Tuesday, July 26, 2011

The Magic of Movies and what if you made one...

In 2010 we launched ourselves into a serious project - movie making. We had a story, and a script that converted the story into dialogues and we had found experienced volunteers willing to give not just time and effort, but their 1000$ equipments as well. Movie making could not have been any more of a reality.

The story was from one of my older blog posts- Americaan Courthouse. Additional punch lines were included to make it entertaining and a script was readied. Ads were placed in craigslist for actors and they were found. Talent is overflowing in this bay area and waiting to be showcased. I decided to get the title role of the Bengali female caught by a cop for red light violation and faced with the difficult task of a court visit, something parents and culture had warned her to stay away from.

Rehearsals happened only twice - all the involved people were day time engineers in the valley and couldn't give more than weekends for this project. The project called for enormous project management skills - it was infinitely tougher to motivate and influence people who were simply volunteering. There was no money to be made. Except for YouTube fame, there was very little reward. It was lucky that everyone was equally driven.

From the stands, movies are alluring. An unsuspecting audience is easily consumed by the magic of the movie. He sees each scene in a seamless manner as if it was all done in a day. The story engulfs him and of course no one chronicles the real struggle of making something this magical. The actors of the industry always appeared as beautiful stars to me. I assumed they loved enacting their parts and their passion was the driving factor. ( Of course I must not forget the big bucks they made)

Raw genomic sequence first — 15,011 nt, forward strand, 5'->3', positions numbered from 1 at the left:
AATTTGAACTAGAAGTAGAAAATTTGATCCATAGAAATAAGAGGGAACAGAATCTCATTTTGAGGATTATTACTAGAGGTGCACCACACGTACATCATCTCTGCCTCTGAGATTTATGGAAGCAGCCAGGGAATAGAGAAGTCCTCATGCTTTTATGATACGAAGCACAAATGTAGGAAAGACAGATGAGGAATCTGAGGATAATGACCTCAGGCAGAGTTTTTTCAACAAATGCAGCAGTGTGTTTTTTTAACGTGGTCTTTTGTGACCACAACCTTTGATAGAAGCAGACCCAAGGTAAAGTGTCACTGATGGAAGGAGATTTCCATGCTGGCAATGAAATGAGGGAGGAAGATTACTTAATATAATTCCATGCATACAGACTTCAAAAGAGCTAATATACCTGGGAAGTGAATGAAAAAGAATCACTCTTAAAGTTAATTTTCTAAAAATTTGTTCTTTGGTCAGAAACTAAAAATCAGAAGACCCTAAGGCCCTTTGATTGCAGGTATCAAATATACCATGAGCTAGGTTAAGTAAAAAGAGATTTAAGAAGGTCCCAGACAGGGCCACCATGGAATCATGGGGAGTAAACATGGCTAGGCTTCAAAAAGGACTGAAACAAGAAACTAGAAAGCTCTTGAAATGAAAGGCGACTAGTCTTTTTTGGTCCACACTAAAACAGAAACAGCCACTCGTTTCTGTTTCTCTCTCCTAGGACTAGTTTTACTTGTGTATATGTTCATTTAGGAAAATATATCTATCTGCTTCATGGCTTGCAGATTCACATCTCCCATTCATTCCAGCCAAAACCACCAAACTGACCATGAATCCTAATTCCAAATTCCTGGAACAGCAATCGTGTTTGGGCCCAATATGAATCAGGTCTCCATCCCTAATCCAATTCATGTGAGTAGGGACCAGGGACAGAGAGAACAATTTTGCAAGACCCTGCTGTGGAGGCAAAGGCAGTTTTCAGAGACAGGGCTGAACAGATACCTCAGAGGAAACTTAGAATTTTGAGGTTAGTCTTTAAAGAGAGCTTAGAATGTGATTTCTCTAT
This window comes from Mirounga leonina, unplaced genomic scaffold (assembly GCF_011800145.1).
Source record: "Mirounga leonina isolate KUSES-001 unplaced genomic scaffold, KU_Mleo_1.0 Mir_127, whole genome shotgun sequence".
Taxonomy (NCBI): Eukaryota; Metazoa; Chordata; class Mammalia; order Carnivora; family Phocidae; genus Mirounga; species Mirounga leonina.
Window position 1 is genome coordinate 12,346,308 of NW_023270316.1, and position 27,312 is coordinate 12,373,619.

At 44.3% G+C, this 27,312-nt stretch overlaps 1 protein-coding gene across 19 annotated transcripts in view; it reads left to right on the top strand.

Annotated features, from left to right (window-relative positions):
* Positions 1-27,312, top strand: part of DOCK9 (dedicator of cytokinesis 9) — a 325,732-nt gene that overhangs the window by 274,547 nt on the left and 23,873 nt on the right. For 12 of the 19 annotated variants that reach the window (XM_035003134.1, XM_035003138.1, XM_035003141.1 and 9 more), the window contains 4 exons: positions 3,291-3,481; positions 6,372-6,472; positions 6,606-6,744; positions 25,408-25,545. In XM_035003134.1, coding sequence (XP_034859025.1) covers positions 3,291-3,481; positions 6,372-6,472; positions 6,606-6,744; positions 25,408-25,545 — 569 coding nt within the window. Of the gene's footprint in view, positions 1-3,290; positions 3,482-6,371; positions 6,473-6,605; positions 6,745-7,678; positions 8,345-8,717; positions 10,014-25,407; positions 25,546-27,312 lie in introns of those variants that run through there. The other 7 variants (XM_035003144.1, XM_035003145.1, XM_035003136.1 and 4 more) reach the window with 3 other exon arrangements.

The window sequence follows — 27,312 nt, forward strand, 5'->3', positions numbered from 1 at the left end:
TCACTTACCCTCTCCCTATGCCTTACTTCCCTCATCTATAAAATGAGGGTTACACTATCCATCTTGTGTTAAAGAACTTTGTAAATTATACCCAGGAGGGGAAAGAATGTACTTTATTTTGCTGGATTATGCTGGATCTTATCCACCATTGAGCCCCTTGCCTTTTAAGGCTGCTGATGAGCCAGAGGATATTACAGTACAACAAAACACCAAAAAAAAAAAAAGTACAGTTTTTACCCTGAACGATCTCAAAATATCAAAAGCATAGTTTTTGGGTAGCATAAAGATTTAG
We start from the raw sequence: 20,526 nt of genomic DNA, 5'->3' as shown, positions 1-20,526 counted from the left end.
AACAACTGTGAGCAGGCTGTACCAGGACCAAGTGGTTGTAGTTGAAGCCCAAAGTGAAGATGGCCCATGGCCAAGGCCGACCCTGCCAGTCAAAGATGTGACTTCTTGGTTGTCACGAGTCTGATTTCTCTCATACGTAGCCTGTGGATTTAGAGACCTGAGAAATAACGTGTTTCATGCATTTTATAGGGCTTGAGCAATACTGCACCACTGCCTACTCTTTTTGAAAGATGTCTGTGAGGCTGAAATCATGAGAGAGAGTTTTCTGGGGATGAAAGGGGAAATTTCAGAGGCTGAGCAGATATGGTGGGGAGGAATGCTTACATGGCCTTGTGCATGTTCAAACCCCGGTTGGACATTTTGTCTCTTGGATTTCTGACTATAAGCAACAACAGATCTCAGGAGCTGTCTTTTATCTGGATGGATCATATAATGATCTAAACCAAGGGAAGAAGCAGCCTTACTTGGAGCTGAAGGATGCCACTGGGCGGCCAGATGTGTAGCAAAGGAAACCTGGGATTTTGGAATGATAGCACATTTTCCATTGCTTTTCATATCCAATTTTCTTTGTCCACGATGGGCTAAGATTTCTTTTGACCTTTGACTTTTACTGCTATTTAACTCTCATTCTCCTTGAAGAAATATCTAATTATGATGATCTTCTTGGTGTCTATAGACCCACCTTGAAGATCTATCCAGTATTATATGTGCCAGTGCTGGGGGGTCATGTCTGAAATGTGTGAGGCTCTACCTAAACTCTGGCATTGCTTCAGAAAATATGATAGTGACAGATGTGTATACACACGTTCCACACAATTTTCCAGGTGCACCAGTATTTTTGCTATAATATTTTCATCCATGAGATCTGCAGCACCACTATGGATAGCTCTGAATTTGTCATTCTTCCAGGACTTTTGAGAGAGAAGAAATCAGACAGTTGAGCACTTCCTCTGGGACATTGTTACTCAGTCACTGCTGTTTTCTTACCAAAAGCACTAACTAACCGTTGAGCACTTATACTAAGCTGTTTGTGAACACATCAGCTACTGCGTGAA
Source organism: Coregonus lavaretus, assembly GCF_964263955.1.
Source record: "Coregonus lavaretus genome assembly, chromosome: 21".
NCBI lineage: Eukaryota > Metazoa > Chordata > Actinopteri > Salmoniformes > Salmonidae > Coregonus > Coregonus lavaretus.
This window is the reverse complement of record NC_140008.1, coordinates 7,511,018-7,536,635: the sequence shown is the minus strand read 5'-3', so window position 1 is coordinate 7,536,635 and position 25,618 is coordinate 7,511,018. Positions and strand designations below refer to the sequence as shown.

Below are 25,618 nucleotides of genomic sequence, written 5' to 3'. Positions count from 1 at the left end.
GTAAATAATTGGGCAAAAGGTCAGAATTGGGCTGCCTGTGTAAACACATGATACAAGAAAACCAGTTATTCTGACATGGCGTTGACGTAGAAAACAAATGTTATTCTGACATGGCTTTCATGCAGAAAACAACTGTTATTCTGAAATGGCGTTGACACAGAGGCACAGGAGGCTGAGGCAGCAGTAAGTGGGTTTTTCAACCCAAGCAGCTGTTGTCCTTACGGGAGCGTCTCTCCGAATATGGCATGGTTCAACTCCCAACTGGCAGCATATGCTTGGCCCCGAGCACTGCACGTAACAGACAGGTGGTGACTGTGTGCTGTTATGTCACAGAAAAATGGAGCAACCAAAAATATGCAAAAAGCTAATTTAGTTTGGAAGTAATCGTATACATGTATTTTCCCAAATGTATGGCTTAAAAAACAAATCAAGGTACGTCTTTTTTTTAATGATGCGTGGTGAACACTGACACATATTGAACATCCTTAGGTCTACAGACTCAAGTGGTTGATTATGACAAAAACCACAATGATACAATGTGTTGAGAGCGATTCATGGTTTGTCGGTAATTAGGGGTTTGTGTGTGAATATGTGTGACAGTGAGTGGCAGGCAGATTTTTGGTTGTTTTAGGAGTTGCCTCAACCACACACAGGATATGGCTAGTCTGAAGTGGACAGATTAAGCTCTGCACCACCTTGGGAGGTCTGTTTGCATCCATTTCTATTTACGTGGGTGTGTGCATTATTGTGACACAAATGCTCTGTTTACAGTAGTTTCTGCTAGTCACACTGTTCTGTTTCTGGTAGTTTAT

When we started the project, no one was going to pay us. In fact being the producers, we had to pay for renting locations, cars, and supplying food to the actors and volunteers. Food was the very least we could give these people working for free.

I memorized my lines, all the monologues, with expressions I thought fit. I chose my own costumes and did my own makeup. We had a volunteer managing Continuity and Script Accuracy. He noted down the costume details of every actor in case we had to shoot the same scene at a later date. He was also the most annoying person when you missed a word here and there. He was sure to bring it up, just when you thought you were capable of an Oscar.

Eight days, Four Saturday and Sundays for nine hours each day, the shooting lasted. Honestly if you loved acting, like I did, once you were through this rigors, all love was sure to take flight. Every scene were shot from three different angles and repeated between Standard and High Definition cameras, because we had two directors for this movie! At the end, only one of them stuck till the end with the same notions. And God forbid, if one of the actors even belched, the whole thing had to be done all over again! Because cameras don't lie. To my agony, in multiple actor scenes, one of us was sure to grin at the wrong moment in this comedy-drama (dramedy) movie.